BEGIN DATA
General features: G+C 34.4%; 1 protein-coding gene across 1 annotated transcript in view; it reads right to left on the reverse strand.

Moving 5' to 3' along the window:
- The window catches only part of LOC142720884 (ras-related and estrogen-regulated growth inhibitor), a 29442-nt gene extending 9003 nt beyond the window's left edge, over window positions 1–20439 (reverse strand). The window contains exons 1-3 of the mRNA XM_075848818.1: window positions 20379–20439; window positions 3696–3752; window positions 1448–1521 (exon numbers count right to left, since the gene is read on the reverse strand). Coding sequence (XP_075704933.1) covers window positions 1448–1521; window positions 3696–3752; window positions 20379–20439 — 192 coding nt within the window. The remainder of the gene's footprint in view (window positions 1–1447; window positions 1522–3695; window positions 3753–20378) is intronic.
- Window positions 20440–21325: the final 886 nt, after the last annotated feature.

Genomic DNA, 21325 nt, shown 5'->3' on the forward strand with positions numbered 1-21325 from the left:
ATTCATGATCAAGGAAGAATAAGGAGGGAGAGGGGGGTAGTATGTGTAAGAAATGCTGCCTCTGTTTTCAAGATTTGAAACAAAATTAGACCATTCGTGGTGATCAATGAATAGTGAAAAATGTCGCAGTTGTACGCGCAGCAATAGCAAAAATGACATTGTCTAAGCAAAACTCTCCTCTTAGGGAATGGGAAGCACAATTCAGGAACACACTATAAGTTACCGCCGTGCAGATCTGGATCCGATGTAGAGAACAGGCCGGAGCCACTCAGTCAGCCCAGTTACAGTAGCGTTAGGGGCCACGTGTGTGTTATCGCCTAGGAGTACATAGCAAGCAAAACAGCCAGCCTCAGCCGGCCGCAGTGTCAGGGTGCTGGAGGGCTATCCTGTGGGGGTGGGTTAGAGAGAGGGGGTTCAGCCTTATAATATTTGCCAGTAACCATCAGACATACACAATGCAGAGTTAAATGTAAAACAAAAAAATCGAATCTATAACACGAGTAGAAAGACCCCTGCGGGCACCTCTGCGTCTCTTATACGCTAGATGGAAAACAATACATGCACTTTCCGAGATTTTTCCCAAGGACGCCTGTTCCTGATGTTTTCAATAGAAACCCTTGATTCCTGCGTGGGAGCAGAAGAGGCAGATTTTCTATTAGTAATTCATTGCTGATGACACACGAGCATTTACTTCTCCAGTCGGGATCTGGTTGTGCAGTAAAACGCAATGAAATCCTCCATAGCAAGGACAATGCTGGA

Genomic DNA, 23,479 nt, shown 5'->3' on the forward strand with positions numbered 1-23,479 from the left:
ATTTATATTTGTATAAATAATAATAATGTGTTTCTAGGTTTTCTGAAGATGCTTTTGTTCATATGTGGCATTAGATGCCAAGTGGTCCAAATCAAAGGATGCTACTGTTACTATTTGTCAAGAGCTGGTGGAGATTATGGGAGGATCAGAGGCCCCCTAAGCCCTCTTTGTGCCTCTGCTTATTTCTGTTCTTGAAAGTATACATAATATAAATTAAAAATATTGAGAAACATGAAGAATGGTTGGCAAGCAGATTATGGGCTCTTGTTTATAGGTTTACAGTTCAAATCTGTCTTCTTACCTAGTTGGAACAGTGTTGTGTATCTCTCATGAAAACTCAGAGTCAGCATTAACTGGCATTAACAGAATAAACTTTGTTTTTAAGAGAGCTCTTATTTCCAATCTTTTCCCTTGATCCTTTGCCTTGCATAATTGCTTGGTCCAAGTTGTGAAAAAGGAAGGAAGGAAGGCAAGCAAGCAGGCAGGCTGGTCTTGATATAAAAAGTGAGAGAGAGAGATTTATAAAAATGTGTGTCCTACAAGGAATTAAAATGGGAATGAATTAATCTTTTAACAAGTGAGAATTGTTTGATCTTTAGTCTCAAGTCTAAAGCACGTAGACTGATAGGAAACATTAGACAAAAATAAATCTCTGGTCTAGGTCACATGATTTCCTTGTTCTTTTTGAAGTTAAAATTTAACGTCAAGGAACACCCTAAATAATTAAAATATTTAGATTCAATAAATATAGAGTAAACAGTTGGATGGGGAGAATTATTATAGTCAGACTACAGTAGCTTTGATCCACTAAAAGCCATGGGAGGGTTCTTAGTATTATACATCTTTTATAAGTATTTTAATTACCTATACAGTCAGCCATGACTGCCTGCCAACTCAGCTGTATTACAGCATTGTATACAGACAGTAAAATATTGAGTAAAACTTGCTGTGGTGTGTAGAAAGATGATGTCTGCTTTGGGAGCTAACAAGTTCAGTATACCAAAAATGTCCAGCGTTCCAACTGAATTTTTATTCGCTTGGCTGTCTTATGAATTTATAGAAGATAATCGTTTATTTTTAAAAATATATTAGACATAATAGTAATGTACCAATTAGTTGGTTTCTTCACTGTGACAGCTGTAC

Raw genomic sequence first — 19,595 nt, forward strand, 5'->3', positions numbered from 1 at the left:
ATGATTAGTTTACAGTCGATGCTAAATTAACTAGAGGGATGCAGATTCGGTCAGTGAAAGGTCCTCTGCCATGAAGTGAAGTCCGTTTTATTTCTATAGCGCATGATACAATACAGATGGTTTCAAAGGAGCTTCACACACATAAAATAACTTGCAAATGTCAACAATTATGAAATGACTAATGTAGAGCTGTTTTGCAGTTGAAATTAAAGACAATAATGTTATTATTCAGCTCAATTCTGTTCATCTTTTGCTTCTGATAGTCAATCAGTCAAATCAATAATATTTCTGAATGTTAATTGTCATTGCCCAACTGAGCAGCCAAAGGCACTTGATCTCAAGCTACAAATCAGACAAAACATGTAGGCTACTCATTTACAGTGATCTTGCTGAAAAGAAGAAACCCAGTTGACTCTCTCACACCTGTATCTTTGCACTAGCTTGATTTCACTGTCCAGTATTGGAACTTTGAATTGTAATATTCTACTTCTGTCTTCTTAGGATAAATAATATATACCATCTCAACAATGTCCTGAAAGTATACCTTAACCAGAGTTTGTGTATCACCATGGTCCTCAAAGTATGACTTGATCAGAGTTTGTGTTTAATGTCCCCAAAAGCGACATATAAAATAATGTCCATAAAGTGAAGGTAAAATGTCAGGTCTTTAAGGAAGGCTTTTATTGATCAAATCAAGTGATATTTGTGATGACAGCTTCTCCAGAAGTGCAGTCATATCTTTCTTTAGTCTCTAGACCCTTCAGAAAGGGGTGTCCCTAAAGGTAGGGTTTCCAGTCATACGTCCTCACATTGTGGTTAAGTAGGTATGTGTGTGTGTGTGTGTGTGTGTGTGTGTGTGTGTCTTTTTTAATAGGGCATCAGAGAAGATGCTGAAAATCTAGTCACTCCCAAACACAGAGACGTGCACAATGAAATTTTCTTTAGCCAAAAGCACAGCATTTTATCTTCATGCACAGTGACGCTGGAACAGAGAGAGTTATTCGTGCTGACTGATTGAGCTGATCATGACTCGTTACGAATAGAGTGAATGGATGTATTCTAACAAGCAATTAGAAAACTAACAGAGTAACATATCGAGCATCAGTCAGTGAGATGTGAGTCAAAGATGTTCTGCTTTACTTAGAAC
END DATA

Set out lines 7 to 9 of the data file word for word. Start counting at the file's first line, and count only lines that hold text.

Genomic DNA, 23,479 nt, shown 5'->3' on the forward strand with positions numbered 1-23,479 from the left:
ATTTATATTTGTATAAATAATAATAATGTGTTTCTAGGTTTTCTGAAGATGCTTTTGTTCATATGTGGCATTAGATGCCAAGTGGTCCAAATCAAAGGATGCTACTGTTACTATTTGTCAAGAGCTGGTGGAGATTATGGGAGGATCAGAGGCCCCCTAAGCCCTCTTTGTGCCTCTGCTTATTTCTGTTCTTGAAAGTATACATAATATAAATTAAAAATATTGAGAAACATGAAGAATGGTTGGCAAGCAGATTATGGGCTCTTGTTTATAGGTTTACAGTTCAAATCTGTCTTCTTACCTAGTTGGAACAGTGTTGTGTATCTCTCATGAAAACTCAGAGTCAGCATTAACTGGCATTAACAGAATAAACTTTGTTTTTAAGAGAGCTCTTATTTCCAATCTTTTCCCTTGATCCTTTGCCTTGCATAATTGCTTGGTCCAAGTTGTGAAAAAGGAAGGAAGGAAGGCAAGCAAGCAGGCAGGCTGGTCTTGATATAAAAAGTGAGAGAGAGAGATTTATAAAAATGTGTGTCCTACAAGGAATTAAAATGGGAATGAATTAATCTTTTAACAAGTGAGAATTGTTTGATCTTTAGTCTCAAGTCTAAAGCACGTAGACTGATAGGAAACATTAGACAAAAATAAATCTCTGGTCTAGGTCACATGATTTCCTTGTTCTTTTTGAAGTTAAAATTTAACGTCAAGGAACACCCTAAATAATTAAAATATTTAGATTCAATAAATATAGAGTAAACAGTTGGATGGGGAGAATTATTATAGTCAGACTACAGTAGCTTTGATCCACTAAAAGCCATGGGAGGGTTCTTAGTATTATACATCTTTTATAAGTATTTTAATTACCTATACAGTCAGCCATGACTGCCTGCCAACTCAGCTGTATTACAGCATTGTATACAGACAGTAAAATATTGAGTAAAACTTGCTGTGGTGTGTAGAAAGATGATGTCTGCTTTGGGAGCTAACAAGTTCAGTATACCAAAAATGTCCAGCGTTCCAACTGAATTTTTATTCGCTTGGCTGTCTTATGAATTTATAGAAGATAATCGTTTATTTTTAAAAATATATTAGACATAATAGTAATGTACCAATTAGTTGGTTTCTTCACTGTGACAGCTGTAC

Raw genomic sequence first — 19,595 nt, forward strand, 5'->3', positions numbered from 1 at the left: